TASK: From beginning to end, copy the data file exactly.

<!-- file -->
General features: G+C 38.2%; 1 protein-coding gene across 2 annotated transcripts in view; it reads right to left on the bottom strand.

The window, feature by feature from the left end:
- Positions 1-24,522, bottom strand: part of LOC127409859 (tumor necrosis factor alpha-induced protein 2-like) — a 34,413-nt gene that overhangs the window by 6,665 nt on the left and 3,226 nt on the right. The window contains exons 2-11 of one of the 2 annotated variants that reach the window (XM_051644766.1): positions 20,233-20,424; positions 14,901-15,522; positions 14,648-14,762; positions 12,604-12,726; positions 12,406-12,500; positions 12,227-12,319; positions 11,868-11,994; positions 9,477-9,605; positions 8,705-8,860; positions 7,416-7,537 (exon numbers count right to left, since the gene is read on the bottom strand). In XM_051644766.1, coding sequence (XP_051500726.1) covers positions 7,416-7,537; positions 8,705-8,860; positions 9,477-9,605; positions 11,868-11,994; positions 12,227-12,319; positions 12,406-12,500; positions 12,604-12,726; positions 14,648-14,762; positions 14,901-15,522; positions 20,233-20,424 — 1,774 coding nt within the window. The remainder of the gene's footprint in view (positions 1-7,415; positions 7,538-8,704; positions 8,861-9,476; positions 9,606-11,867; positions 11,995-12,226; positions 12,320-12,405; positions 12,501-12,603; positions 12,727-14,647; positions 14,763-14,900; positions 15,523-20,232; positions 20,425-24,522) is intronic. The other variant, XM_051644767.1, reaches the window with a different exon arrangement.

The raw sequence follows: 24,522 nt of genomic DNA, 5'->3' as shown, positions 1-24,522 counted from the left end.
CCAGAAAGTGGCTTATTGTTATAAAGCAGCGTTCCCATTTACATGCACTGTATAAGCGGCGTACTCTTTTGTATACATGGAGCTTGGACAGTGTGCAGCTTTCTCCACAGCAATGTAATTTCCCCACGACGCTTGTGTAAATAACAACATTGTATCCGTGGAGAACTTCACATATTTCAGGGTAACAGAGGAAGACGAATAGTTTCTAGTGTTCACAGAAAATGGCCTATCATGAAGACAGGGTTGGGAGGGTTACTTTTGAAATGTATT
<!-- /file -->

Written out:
General features: G+C 38.2%; 1 protein-coding gene across 2 annotated transcripts in view; it reads right to left on the bottom strand.

The window, feature by feature from the left end:
- Positions 1-24,522, bottom strand: part of LOC127409859 (tumor necrosis factor alpha-induced protein 2-like) — a 34,413-nt gene that overhangs the window by 6,665 nt on the left and 3,226 nt on the right. The window contains exons 2-11 of one of the 2 annotated variants that reach the window (XM_051644766.1): positions 20,233-20,424; positions 14,901-15,522; positions 14,648-14,762; positions 12,604-12,726; positions 12,406-12,500; positions 12,227-12,319; positions 11,868-11,994; positions 9,477-9,605; positions 8,705-8,860; positions 7,416-7,537 (exon numbers count right to left, since the gene is read on the bottom strand). In XM_051644766.1, coding sequence (XP_051500726.1) covers positions 7,416-7,537; positions 8,705-8,860; positions 9,477-9,605; positions 11,868-11,994; positions 12,227-12,319; positions 12,406-12,500; positions 12,604-12,726; positions 14,648-14,762; positions 14,901-15,522; positions 20,233-20,424 — 1,774 coding nt within the window. The remainder of the gene's footprint in view (positions 1-7,415; positions 7,538-8,704; positions 8,861-9,476; positions 9,606-11,867; positions 11,995-12,226; positions 12,320-12,405; positions 12,501-12,603; positions 12,727-14,647; positions 14,763-14,900; positions 15,523-20,232; positions 20,425-24,522) is intronic. The other variant, XM_051644767.1, reaches the window with a different exon arrangement.

The raw sequence follows: 24,522 nt of genomic DNA, 5'->3' as shown, positions 1-24,522 counted from the left end.
CCAGAAAGTGGCTTATTGTTATAAAGCAGCGTTCCCATTTACATGCACTGTATAAGCGGCGTACTCTTTTGTATACATGGAGCTTGGACAGTGTGCAGCTTTCTCCACAGCAATGTAATTTCCCCACGACGCTTGTGTAAATAACAACATTGTATCCGTGGAGAACTTCACATATTTCAGGGTAACAGAGGAAGACGAATAGTTTCTAGTGTTCACAGAAAATGGCCTATCATGAAGACAGGGTTGGGAGGGTTACTTTTGAAATGTATT